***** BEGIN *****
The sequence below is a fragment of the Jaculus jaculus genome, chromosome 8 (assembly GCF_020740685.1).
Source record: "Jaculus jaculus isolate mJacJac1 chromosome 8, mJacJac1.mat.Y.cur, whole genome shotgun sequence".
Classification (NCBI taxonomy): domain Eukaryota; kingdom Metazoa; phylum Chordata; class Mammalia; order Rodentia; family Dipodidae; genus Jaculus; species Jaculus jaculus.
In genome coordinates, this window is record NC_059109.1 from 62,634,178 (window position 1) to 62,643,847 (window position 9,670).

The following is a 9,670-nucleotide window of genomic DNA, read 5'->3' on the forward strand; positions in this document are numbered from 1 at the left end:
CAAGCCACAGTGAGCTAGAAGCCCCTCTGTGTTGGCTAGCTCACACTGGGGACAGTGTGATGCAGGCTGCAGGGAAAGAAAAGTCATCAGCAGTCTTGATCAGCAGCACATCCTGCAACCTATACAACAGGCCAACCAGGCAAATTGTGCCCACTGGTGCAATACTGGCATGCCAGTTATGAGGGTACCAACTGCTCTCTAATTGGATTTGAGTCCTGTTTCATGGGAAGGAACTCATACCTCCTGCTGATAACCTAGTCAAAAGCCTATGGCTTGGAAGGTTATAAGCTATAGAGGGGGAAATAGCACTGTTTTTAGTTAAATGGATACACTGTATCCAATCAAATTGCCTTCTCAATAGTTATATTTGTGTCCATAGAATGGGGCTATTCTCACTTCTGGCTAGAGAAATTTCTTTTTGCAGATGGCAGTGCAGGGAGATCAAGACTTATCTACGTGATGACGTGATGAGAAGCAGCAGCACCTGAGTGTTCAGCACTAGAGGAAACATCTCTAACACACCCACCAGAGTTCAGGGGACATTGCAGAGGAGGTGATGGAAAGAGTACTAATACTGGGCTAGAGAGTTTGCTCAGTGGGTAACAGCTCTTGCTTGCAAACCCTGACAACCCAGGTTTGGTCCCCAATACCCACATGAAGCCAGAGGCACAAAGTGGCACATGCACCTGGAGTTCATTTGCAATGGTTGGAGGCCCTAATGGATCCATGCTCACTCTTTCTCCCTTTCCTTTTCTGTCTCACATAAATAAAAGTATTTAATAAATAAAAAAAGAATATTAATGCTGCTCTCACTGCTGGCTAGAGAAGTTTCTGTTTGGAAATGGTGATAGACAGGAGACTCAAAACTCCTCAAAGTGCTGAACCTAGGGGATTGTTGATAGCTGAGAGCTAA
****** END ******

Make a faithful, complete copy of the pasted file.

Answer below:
The sequence below is a fragment of the Jaculus jaculus genome, chromosome 8 (assembly GCF_020740685.1).
Source record: "Jaculus jaculus isolate mJacJac1 chromosome 8, mJacJac1.mat.Y.cur, whole genome shotgun sequence".
Classification (NCBI taxonomy): domain Eukaryota; kingdom Metazoa; phylum Chordata; class Mammalia; order Rodentia; family Dipodidae; genus Jaculus; species Jaculus jaculus.
In genome coordinates, this window is record NC_059109.1 from 62,634,178 (window position 1) to 62,643,847 (window position 9,670).

The following is a 9,670-nucleotide window of genomic DNA, read 5'->3' on the forward strand; positions in this document are numbered from 1 at the left end:
CAAGCCACAGTGAGCTAGAAGCCCCTCTGTGTTGGCTAGCTCACACTGGGGACAGTGTGATGCAGGCTGCAGGGAAAGAAAAGTCATCAGCAGTCTTGATCAGCAGCACATCCTGCAACCTATACAACAGGCCAACCAGGCAAATTGTGCCCACTGGTGCAATACTGGCATGCCAGTTATGAGGGTACCAACTGCTCTCTAATTGGATTTGAGTCCTGTTTCATGGGAAGGAACTCATACCTCCTGCTGATAACCTAGTCAAAAGCCTATGGCTTGGAAGGTTATAAGCTATAGAGGGGGAAATAGCACTGTTTTTAGTTAAATGGATACACTGTATCCAATCAAATTGCCTTCTCAATAGTTATATTTGTGTCCATAGAATGGGGCTATTCTCACTTCTGGCTAGAGAAATTTCTTTTTGCAGATGGCAGTGCAGGGAGATCAAGACTTATCTACGTGATGACGTGATGAGAAGCAGCAGCACCTGAGTGTTCAGCACTAGAGGAAACATCTCTAACACACCCACCAGAGTTCAGGGGACATTGCAGAGGAGGTGATGGAAAGAGTACTAATACTGGGCTAGAGAGTTTGCTCAGTGGGTAACAGCTCTTGCTTGCAAACCCTGACAACCCAGGTTTGGTCCCCAATACCCACATGAAGCCAGAGGCACAAAGTGGCACATGCACCTGGAGTTCATTTGCAATGGTTGGAGGCCCTAATGGATCCATGCTCACTCTTTCTCCCTTTCCTTTTCTGTCTCACATAAATAAAAGTATTTAATAAATAAAAAAAGAATATTAATGCTGCTCTCACTGCTGGCTAGAGAAGTTTCTGTTTGGAAATGGTGATAGACAGGAGACTCAAAACTCCTCAAAGTGCTGAACCTAGGGGATTGTTGATAGCTGAGAGCTAA